We remember this pillar of Buffalo’s African American community with a series of personal recollections.
We remember a pillar of Western New York's heritage and philanthropic community.
Early in his career, future governor William H. Seward had to institute a regime of palliative measures in order to quell the axe-wielding settlers' riot against the Holland Land Company when their farms were threatened with imminent foreclosure.
From backyard latrines and cesspools to innovative smart technology, we explore the history of Buffalo's sewer system over the last 200 years.
We examine the environmental efforts of this unassuming Buffalo jeweler to reclaim the waterfront of the city he loved.
Built by Ambrose Johnson in 1870, the house occupied for decades by Dr. Williard Jolls became the center of the Orchard Park community and is a fine extant example of Italianate architecture. A collaborative arrangement between the town and the Orchard Park Historical Society is helping to preserve this important piece of local history.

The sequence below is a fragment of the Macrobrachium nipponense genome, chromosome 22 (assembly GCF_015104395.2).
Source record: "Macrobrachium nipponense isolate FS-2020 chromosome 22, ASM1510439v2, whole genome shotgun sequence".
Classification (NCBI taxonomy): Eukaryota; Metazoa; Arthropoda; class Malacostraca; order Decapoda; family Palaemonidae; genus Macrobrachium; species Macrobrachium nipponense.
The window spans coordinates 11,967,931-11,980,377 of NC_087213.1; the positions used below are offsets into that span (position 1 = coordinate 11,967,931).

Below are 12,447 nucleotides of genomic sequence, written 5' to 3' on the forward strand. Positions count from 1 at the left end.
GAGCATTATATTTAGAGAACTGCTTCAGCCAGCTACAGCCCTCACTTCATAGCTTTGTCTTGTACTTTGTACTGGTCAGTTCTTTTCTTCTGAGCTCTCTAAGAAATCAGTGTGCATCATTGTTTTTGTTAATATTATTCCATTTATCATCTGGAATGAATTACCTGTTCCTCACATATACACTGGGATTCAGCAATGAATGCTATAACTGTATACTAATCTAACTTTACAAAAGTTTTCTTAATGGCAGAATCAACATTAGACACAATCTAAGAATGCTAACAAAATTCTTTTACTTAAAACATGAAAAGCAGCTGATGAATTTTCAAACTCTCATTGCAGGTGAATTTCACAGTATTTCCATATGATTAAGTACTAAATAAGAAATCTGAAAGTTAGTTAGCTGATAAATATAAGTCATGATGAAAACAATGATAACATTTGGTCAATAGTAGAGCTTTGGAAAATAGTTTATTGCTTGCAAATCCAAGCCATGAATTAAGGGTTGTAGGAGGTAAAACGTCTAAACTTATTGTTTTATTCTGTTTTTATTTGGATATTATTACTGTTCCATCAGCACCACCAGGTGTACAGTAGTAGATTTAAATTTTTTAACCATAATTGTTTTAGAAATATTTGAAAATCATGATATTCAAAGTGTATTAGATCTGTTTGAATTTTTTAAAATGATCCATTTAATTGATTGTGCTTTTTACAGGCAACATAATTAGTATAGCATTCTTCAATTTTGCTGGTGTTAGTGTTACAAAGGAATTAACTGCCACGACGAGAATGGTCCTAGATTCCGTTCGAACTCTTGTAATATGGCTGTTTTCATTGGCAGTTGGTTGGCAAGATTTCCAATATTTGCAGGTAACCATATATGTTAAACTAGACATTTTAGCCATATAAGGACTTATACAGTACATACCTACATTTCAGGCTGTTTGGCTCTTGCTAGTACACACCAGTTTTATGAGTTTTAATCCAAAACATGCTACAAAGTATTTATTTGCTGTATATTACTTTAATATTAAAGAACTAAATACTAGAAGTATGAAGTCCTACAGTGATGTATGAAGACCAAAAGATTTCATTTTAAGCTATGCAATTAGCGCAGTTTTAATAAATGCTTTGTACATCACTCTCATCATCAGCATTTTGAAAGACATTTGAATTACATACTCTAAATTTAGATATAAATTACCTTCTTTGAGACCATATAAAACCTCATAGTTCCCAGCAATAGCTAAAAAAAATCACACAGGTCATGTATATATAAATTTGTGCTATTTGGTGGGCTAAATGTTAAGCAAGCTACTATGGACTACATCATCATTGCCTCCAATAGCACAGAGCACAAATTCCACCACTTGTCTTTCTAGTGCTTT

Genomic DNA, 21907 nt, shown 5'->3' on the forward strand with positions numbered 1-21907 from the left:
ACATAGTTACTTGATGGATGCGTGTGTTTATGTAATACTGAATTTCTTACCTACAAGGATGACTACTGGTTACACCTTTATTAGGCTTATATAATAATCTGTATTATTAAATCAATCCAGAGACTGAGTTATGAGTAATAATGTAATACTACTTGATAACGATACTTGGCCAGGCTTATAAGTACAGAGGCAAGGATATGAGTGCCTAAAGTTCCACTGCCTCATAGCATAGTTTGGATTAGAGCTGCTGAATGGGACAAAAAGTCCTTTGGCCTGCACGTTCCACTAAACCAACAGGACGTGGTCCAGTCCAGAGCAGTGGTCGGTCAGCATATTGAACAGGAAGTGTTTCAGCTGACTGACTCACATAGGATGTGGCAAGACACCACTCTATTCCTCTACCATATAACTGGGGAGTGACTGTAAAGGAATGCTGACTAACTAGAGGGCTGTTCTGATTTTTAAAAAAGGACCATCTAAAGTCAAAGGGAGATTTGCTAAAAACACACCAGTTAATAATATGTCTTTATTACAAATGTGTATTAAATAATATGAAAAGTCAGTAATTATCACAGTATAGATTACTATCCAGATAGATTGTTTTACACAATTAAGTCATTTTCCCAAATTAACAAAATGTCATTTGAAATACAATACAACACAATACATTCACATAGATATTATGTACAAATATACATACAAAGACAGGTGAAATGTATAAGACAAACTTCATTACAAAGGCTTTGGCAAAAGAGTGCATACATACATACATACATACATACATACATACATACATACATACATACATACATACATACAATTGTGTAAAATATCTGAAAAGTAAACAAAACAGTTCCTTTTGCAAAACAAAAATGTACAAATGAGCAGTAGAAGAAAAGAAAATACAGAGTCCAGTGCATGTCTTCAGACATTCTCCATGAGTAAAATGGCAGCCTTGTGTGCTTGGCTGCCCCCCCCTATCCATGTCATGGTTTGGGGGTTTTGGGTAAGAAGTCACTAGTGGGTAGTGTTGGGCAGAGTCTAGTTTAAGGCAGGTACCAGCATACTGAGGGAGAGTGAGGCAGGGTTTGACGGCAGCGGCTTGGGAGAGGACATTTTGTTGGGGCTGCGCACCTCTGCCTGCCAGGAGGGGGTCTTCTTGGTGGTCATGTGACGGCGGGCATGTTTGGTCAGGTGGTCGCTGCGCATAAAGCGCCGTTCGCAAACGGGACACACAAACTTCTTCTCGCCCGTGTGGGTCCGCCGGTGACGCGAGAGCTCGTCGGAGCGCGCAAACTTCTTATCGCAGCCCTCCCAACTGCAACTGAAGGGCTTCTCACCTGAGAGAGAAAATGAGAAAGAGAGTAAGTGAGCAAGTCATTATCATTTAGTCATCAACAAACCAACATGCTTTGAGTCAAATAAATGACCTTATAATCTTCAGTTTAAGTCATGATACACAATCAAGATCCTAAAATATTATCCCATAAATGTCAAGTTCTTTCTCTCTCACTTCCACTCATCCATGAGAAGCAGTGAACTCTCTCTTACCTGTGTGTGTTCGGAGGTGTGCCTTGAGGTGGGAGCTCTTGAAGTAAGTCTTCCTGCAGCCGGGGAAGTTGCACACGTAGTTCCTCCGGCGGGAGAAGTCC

A generous subscriber shared a photograph, along with an interesting personal history of a lost mansion on Buffalo's North Street.
Back in April, we asked readers to share their memories, photos and artifacts with us-- and you delivered!